I just read an interesting, ten-page article in The New York Times discussing the question, “Why are so many people in their 20s taking so long to grow up?”
Did you know psychologists today are proposing the 20s should make up a life stage all its own instead of simply being lumped in with “adulthood.”
Here’s an excerpt from page 1 of the article:
Jeffrey Jensen Arnett, a psychology professor at Clark University in Worcester, Mass., is leading the movement to view the 20s as a distinct life stage, which he calls “emerging adulthood.” He says what is happening now is analogous to what happened a century ago, when social and economic changes helped create adolescence — a stage we take for granted but one that had to be recognized by psychologists, accepted by society and accommodated by institutions that served the young. Similar changes at the turn of the 21st century have laid the groundwork for another new stage, Arnett says, between the age of 18 and the late 20s. Among the cultural changes he points to that have led to “emerging adulthood” are the need for more education to survive in an information-based economy; fewer entry-level jobs even after all that schooling; young people feeling less rush to marry because of the general acceptance of premarital sex, cohabitation and birth control; and young women feeling less rush to have babies given their wide range of career options and their access to assisted reproductive technology if they delay pregnancy beyond their most fertile years.
From page 4:
During the period he calls emerging adulthood, Arnett says that young men and women are more self-focused than at any other time of life, less certain about the future and yet also more optimistic, no matter what their economic background. This is where the “sense of possibilities” comes in, he says; they have not yet tempered their ideal istic visions of what awaits. “The dreary, dead-end jobs, the bitter divorces, the disappointing and disrespectful children . . . none of them imagine that this is what the future holds for them,” he wrote. Ask them if they agree with the statement “I am very sure that someday I will get to where I want to be in life,” and 96 percent of them will say yes. But despite elements that are exciting, even exhilarating, about being this age, there is a downside, too: dread, frustration, uncertainty, a sense of not quite understanding the rules of the game. More than positive or negative feelings, what Arnett heard most often was ambivalence — beginning with his finding that 60 percent of his subjects told him they felt like both grown-ups and not-quite-grown-ups.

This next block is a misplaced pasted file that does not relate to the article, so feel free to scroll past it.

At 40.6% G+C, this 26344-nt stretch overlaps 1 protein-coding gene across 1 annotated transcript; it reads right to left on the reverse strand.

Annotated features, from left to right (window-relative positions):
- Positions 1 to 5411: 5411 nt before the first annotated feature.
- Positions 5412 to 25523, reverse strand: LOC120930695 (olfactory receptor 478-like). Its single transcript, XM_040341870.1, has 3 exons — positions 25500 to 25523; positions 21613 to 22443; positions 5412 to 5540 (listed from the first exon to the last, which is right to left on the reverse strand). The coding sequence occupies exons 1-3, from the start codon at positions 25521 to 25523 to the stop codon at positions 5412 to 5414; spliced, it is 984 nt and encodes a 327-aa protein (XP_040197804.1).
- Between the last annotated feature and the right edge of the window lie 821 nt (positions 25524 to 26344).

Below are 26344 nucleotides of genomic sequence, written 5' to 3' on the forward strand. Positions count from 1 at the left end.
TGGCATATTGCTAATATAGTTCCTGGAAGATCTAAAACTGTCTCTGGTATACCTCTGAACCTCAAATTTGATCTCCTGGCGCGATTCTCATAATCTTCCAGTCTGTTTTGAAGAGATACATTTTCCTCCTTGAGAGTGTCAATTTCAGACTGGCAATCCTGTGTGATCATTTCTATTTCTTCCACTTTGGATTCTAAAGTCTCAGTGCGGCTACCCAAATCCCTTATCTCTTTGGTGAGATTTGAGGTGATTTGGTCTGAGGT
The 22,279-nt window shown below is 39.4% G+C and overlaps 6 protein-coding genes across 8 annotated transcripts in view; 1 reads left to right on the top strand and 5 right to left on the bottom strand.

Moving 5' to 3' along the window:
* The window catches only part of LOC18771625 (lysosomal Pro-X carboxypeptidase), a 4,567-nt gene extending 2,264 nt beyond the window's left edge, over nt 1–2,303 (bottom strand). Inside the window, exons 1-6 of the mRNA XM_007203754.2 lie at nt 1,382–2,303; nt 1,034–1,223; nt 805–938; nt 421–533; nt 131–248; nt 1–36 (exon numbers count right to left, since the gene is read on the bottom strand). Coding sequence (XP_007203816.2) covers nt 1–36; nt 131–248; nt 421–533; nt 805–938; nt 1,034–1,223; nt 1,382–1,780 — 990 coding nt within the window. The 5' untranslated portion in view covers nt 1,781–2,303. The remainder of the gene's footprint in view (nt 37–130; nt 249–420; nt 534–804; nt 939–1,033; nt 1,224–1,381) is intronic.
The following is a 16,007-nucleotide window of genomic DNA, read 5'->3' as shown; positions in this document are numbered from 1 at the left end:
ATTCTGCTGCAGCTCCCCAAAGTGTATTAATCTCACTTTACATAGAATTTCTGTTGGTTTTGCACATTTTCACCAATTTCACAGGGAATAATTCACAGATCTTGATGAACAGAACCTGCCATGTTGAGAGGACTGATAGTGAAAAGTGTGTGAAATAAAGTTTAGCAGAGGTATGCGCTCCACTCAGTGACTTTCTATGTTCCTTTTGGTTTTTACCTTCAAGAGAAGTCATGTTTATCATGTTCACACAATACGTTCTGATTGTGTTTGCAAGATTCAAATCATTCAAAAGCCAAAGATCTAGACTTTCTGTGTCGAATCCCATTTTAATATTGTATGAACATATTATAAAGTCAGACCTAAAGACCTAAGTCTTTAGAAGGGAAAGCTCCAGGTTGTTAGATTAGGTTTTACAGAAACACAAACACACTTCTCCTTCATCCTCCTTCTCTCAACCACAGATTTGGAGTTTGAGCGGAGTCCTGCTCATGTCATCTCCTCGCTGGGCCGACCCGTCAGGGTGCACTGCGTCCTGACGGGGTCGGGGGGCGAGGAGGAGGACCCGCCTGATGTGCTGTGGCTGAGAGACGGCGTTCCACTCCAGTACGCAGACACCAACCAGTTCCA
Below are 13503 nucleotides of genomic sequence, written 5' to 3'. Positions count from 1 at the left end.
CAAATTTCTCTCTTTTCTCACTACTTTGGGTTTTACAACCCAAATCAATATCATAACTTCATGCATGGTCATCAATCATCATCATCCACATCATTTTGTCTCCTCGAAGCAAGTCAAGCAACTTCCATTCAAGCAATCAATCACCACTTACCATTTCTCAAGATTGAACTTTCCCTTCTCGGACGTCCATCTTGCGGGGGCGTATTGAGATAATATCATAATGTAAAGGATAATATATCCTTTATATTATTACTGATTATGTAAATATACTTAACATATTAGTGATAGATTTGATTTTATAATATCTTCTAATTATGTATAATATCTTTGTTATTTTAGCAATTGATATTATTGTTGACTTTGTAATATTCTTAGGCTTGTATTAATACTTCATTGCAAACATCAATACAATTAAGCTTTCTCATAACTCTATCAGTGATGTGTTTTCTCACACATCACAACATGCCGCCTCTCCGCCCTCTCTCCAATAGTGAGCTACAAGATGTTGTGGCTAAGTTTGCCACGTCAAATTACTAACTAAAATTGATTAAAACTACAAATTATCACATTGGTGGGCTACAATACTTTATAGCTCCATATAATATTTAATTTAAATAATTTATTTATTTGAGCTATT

Some scientists would argue that this ambivalence reflects what is going on in the brain, which is also both grown-up and not-quite-grown-up. Neuroscientists once thought the brain stops growing shortly after puberty, but now they know it keeps maturing well into the 20s. This new understanding comes largely from a longitudinal study of brain development sponsored by the National Institute of Mental Health, which started following nearly 5,000 children at ages 3 to 16 (the average age at enrollment was about 10). The scientists found the children’s brains were not fully mature until at least 25.
And page 5:
… scientists also found a time lag between the growth of the limbic system, where emotions originate, and of the prefrontal cortex, which manages those emotions. The limbic system explodes during puberty, but the prefrontal cortex keeps maturing for another 10 years. Giedd said it is logical to suppose — and for now, neuroscientists have to make a lot of logical suppositions — that when the limbic system is fully active but the cortex is still being built, emotions might outweigh ration ality. “The prefrontal part is the part that allows you to control your impulses, come up with a long-range strategy, answer the question ‘What am I going to do with my life?’ ” he told me. “That weighing of the future keeps changing into the 20s and 30s.”
In summary, Arnett – a leading academic – has recognized that people in their 20s are generally self-centered, are forming what will become their lasting worldview, are optimistic about the future, and are trying to figure out what in the world they’re going to do with the rest of their lives (if you’ve worked in campus ministry for a long time, he’s probably not telling you anything you didn’t already know).
Read the full article here.
Is there a better life stage than this in which churches should concentrate focused, evangelistic efforts?